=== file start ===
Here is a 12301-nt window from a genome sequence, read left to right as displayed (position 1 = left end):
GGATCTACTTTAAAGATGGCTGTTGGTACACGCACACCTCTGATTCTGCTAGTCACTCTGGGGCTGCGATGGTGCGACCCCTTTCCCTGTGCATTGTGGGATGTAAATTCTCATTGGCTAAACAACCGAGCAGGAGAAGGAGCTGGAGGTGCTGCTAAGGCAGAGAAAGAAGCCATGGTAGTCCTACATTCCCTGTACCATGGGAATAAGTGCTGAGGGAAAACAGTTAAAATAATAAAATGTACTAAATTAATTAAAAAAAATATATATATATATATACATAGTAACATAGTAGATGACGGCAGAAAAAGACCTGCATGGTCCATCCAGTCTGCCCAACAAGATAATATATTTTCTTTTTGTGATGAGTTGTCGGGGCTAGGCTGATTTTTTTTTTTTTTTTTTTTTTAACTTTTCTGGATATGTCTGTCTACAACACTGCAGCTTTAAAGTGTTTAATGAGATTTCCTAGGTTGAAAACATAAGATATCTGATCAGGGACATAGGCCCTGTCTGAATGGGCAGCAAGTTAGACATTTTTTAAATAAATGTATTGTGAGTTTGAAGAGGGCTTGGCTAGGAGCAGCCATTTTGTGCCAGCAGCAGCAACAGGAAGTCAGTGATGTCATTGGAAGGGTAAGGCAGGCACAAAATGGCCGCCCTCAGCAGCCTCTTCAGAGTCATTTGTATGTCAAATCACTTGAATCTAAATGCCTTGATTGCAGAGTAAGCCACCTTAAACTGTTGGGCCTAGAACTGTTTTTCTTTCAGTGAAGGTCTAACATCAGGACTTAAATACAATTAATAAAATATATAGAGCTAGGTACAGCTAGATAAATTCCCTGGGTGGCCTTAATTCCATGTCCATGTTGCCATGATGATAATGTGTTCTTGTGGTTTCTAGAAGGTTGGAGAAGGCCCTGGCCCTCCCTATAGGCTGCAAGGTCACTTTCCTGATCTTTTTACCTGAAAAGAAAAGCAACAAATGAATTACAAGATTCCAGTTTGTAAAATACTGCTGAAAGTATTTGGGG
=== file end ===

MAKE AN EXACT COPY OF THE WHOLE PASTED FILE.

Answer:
Here is a 12301-nt window from a genome sequence, read left to right as displayed (position 1 = left end):
GGATCTACTTTAAAGATGGCTGTTGGTACACGCACACCTCTGATTCTGCTAGTCACTCTGGGGCTGCGATGGTGCGACCCCTTTCCCTGTGCATTGTGGGATGTAAATTCTCATTGGCTAAACAACCGAGCAGGAGAAGGAGCTGGAGGTGCTGCTAAGGCAGAGAAAGAAGCCATGGTAGTCCTACATTCCCTGTACCATGGGAATAAGTGCTGAGGGAAAACAGTTAAAATAATAAAATGTACTAAATTAATTAAAAAAAATATATATATATATATACATAGTAACATAGTAGATGACGGCAGAAAAAGACCTGCATGGTCCATCCAGTCTGCCCAACAAGATAATATATTTTCTTTTTGTGATGAGTTGTCGGGGCTAGGCTGATTTTTTTTTTTTTTTTTTTTTTAACTTTTCTGGATATGTCTGTCTACAACACTGCAGCTTTAAAGTGTTTAATGAGATTTCCTAGGTTGAAAACATAAGATATCTGATCAGGGACATAGGCCCTGTCTGAATGGGCAGCAAGTTAGACATTTTTTAAATAAATGTATTGTGAGTTTGAAGAGGGCTTGGCTAGGAGCAGCCATTTTGTGCCAGCAGCAGCAACAGGAAGTCAGTGATGTCATTGGAAGGGTAAGGCAGGCACAAAATGGCCGCCCTCAGCAGCCTCTTCAGAGTCATTTGTATGTCAAATCACTTGAATCTAAATGCCTTGATTGCAGAGTAAGCCACCTTAAACTGTTGGGCCTAGAACTGTTTTTCTTTCAGTGAAGGTCTAACATCAGGACTTAAATACAATTAATAAAATATATAGAGCTAGGTACAGCTAGATAAATTCCCTGGGTGGCCTTAATTCCATGTCCATGTTGCCATGATGATAATGTGTTCTTGTGGTTTCTAGAAGGTTGGAGAAGGCCCTGGCCCTCCCTATAGGCTGCAAGGTCACTTTCCTGATCTTTTTACCTGAAAAGAAAAGCAACAAATGAATTACAAGATTCCAGTTTGTAAAATACTGCTGAAAGTATTTGGGG